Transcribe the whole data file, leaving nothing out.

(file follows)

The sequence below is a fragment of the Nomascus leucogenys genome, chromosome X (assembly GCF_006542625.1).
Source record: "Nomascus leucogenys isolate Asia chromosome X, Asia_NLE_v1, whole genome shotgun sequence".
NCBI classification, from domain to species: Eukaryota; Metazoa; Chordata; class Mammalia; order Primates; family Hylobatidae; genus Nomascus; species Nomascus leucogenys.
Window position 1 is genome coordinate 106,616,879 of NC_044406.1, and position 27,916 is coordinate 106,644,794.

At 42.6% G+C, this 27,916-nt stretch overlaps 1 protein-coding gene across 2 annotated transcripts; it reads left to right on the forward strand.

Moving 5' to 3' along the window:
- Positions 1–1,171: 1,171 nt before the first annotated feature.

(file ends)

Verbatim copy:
The sequence below is a fragment of the Nomascus leucogenys genome, chromosome X (assembly GCF_006542625.1).
Source record: "Nomascus leucogenys isolate Asia chromosome X, Asia_NLE_v1, whole genome shotgun sequence".
NCBI classification, from domain to species: Eukaryota; Metazoa; Chordata; class Mammalia; order Primates; family Hylobatidae; genus Nomascus; species Nomascus leucogenys.
Window position 1 is genome coordinate 106,616,879 of NC_044406.1, and position 27,916 is coordinate 106,644,794.

At 42.6% G+C, this 27,916-nt stretch overlaps 1 protein-coding gene across 2 annotated transcripts; it reads left to right on the forward strand.

Moving 5' to 3' along the window:
- Positions 1–1,171: 1,171 nt before the first annotated feature.